A type of debt instrument used in a particular type of short-term loan agreement in which the seller of goods or merchandise sells them to the buyer, but also provides financing for the buyer in the form of a vendor note. The loan is secured by the inventory being sold to the buyer as well as pledges of the buyer's business assets and similar forms of security used to help lessen the perceived risk of the buyer's default.
Also known as a seller note.
Vendor notes can be a useful and convenient form of financing, particularly when well-established sellers with diverse customer bases are taking on new, smaller buyers who typically have small amounts of working capital with which to purchase inventory. The use of vendor financing can make it easier for a company to increase its sales volume, but in doing so it also incurs the risk of the buyers it finances not paying back their loans.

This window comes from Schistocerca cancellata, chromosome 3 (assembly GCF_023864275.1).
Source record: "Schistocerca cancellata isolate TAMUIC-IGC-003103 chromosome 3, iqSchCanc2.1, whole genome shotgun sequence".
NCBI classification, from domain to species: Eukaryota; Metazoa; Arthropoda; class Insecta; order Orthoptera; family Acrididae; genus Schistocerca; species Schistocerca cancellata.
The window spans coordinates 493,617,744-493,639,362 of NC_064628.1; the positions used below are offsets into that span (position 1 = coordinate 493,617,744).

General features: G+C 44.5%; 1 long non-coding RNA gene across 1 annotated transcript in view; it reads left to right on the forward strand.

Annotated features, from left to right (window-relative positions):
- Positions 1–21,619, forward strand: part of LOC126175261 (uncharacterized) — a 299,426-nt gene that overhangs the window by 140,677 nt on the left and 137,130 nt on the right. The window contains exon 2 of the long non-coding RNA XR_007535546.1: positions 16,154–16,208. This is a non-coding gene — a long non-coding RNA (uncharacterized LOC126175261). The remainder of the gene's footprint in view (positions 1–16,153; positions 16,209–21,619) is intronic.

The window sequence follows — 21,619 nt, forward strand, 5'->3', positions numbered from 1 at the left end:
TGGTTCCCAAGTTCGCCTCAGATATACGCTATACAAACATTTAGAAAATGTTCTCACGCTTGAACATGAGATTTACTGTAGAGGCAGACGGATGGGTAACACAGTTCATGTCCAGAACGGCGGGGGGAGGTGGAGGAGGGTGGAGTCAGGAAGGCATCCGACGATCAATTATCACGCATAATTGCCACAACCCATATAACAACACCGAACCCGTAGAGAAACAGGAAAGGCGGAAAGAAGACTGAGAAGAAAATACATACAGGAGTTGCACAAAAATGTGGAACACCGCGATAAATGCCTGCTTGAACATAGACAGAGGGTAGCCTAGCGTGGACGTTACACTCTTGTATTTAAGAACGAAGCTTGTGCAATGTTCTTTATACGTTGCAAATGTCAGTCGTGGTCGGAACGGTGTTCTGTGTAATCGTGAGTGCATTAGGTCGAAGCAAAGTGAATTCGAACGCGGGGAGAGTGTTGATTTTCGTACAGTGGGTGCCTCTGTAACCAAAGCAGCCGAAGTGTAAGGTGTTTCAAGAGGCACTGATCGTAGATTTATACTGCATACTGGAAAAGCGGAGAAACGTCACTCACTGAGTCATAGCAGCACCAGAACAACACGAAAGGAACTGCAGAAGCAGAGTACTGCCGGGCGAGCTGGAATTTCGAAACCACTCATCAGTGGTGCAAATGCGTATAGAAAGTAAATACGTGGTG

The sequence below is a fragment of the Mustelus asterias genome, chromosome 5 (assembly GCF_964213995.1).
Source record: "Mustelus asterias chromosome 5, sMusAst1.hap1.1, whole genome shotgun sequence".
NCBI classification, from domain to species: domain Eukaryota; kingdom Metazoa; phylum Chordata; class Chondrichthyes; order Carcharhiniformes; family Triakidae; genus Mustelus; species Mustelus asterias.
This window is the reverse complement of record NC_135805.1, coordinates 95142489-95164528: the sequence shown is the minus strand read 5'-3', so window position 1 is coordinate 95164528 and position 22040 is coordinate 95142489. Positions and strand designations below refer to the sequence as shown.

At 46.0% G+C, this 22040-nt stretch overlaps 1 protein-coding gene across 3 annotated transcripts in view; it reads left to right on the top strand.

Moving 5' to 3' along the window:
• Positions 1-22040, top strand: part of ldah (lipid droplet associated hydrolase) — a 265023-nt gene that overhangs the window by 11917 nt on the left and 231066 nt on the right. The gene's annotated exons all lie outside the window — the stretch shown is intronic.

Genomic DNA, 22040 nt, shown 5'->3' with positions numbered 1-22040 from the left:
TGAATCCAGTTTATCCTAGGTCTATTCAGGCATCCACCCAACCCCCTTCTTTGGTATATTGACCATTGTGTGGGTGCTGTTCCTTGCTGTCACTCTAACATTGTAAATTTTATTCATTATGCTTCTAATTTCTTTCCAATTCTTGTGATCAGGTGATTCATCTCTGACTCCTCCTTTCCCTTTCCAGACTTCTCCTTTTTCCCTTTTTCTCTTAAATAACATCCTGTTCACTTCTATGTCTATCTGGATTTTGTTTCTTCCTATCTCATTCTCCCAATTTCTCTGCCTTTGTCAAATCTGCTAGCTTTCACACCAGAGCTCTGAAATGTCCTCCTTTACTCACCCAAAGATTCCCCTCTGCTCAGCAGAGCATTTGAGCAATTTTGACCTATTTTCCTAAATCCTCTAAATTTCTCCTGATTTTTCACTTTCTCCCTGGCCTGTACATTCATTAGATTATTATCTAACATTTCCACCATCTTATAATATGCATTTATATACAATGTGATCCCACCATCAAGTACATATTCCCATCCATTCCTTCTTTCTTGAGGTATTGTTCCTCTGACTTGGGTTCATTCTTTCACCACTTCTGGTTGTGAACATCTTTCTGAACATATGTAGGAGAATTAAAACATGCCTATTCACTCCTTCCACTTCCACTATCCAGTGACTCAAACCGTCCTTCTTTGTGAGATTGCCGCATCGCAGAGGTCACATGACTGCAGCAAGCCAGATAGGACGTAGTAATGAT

Vendor notes vary in terms of their time to maturity, but notes with time horizons in the range of three to five years are considered common. Many different types of terms and conditions can be built into a vendor note, such as limitations on the types of business practices the buyer can engage in, restrictions on acquiring other inventory or business assets and requirements that specific financial ratios or benchmarks be maintained.